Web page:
Institutional members access full text with Ovid®

Share this article on:


Srinivas, Sowmya MBBS*; Tan, Ou PhD; Nittala, Muneeswar G. MPhil Opt*; Wu, Jennifer L. MD; Fawzi, Amani A. MD§; Huang, David MD, PhD; Sadda, SriniVas R. MD*,¶

doi: 10.1097/IAE.0000000000001479
Original Study

Purpose: To evaluate retinal blood flow measurements in normal eyes and eyes with varying levels of diabetic retinopathy (DR) using Doppler Fourier-domain optical coherence tomography (FD-OCT).

Methods: Twenty-two eyes of 19 subjects, 10 with severe nonproliferative DR (NPDR) and 12 with proliferative DR (PDR), were compared with 44 eyes of 40 healthy control subjects. All eyes were scanned by RTvue FD-OCT. Color disk photographs and cube/volume scans of the optic nerve head were obtained. Doppler OCT scans and accessory imaging data were imported into Doppler OCT of Retinal Circulation grading software to calculate TRBF and vascular parameters (e.g., venous and arterial cross-sectional area). Measurements were compared between cases and controls using independent t-tests.

Results: Mean TRBF was 44.98 ± 9.80 (range: 30.18–64.58) µL/minute for normal eyes, 35.80 ± 10.48 (range: 20.69–49.56) µL/minute for eyes with severe NPDR, and 34.79 ± 10.61 (range: 16.77–48.9) µL/minute for eyes with PDR. Mean TRBF was significantly lower in eyes with severe NPDR (P = 0.01) and PDR (P = 0.003) than in normal eyes.

Conclusion: Total retinal blood flow was significantly lower in eyes with severe NPDR and PDR compared with normal eyes. Retinal blood flow determined by Doppler OCT may be a useful parameter for evaluating patients with DR.

Doppler optical coherence tomography (OCT) was used to measure total retinal blood flow (TRBF) in normal eyes and eyes with varying levels of diabetic retinopathy (DR). Total retinal blood flow was significantly lower in eyes with nonproliferative diabetic retinopathy and proliferative diabetic retinopathy compared with normal eyes.

*Doppler OCT Reading Center, Doheny Eye Institute, Los Angeles, California;

Casey Eye Institute, Oregon Health & Science University, Portland, Oregon;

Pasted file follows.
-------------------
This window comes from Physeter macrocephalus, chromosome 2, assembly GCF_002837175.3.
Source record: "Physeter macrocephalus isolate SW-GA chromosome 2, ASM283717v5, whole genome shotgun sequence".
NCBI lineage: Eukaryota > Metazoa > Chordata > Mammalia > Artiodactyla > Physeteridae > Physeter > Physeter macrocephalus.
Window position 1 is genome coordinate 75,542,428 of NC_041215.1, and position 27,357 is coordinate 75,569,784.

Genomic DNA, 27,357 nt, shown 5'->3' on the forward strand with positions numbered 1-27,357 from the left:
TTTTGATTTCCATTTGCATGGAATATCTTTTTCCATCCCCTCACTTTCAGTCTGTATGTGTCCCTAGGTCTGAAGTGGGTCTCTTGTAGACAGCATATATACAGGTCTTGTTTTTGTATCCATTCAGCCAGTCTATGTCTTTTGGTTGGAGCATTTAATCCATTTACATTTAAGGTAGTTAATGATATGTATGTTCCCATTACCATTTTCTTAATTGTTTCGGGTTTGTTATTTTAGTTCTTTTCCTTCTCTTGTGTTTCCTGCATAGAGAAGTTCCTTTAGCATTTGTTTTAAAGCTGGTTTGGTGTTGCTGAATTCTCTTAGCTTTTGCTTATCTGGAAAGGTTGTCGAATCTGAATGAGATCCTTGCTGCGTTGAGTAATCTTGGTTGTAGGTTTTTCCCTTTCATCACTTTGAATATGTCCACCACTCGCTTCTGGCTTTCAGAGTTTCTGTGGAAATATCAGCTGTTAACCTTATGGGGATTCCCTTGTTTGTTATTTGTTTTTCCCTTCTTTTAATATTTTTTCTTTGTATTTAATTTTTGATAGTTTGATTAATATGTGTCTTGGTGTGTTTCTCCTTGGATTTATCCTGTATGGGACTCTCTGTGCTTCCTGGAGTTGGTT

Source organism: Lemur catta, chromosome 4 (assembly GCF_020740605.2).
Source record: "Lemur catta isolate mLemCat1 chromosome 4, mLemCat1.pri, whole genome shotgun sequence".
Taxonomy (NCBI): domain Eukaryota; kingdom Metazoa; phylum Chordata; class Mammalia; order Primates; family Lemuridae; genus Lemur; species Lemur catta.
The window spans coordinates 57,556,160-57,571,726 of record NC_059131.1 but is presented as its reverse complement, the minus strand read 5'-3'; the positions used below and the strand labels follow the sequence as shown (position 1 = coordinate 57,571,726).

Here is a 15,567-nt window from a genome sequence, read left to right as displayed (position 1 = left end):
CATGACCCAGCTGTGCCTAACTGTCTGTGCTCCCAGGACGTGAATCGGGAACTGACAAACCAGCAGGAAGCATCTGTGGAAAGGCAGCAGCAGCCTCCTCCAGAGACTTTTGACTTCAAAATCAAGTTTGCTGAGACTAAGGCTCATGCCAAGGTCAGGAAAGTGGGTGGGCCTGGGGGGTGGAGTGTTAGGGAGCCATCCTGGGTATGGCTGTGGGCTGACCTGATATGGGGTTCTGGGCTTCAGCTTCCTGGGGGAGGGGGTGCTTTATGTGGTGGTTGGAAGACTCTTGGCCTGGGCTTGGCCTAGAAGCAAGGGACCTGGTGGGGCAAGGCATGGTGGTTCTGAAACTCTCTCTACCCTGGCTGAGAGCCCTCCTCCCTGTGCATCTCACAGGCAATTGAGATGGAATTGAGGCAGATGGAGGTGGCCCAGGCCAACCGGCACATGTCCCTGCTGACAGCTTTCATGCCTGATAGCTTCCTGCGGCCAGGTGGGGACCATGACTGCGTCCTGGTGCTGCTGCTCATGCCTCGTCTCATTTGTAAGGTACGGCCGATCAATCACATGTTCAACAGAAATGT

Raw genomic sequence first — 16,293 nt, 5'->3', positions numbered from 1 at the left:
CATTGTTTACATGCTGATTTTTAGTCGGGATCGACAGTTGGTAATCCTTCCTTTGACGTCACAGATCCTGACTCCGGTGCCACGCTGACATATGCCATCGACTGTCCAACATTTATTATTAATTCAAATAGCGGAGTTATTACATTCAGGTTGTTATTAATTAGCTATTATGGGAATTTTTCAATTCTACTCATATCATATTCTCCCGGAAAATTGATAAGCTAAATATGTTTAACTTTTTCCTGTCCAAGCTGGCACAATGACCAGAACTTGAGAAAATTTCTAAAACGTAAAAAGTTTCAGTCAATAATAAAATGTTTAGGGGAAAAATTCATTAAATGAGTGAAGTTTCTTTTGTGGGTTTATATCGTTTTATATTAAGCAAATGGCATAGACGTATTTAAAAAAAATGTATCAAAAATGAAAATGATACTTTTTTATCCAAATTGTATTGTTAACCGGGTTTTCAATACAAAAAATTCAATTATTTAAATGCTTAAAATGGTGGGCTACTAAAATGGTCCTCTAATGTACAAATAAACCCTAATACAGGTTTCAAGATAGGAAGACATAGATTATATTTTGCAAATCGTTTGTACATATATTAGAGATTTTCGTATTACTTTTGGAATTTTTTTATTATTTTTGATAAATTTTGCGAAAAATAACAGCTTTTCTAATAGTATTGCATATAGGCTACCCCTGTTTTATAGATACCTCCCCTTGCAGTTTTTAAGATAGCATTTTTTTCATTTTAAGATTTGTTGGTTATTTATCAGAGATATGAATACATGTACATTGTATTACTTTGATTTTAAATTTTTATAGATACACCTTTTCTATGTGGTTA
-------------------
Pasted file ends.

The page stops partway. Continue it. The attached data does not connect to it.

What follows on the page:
Dean McGee Eye Institute, University of Oklahoma, Oklahoma City, Oklahoma;

§Department of Ophthalmology, Northwestern University, Chicago, Illinois; and

Department of Ophthalmology, David Geffen School of Medicine at UCLA, Los Angeles, California.

Reprint requests: SriniVas R. Sadda, MD, Doheny Eye Institute, 1355 San Pablo Street, Suite 211, Los Angeles, CA 90033; e-mail:

O. Tan receives patent royalties from Optovue and Zeiss, grant supports from Optovue and NIH Grants R01 EY013516, NIH R01 EY023285, NIH DP3 DK104397 and NIH R01 EY024544. D. Huang receives patent royalties from Carl Zeiss Meditec. Inc and Optovue, Inc. Dr. Huang receives stock option ownership, speaker travel support, research grant, and material support from Optovue, Inc. Dr Huang has grant support from NIH Grants R01 EY013516, NIH R01 EY023285, NIH DP3 DK104397, and NIH R01 EY024544.

Presented as a poster in Proceedings of The Association for Research in Vision and Ophthalmology Symposium held on 5 to 9 May 2013 at Seattle, WA.

S. R. Sadda is a coinventor of Doheny intellectual property related to optical coherence tomography that has been licensed by Topcon Medical Systems and is a member of the scientific advisory board for Heidelberg Engineering. Dr. Sadda receives research support from and serves as a consultant for Allergan, Carl Zeiss Meditec, Genentech, and Optos. He has also served as a consultant for Alcon, Novartis, and Roche.

© 2017 by Ophthalmic Communications Society, Inc.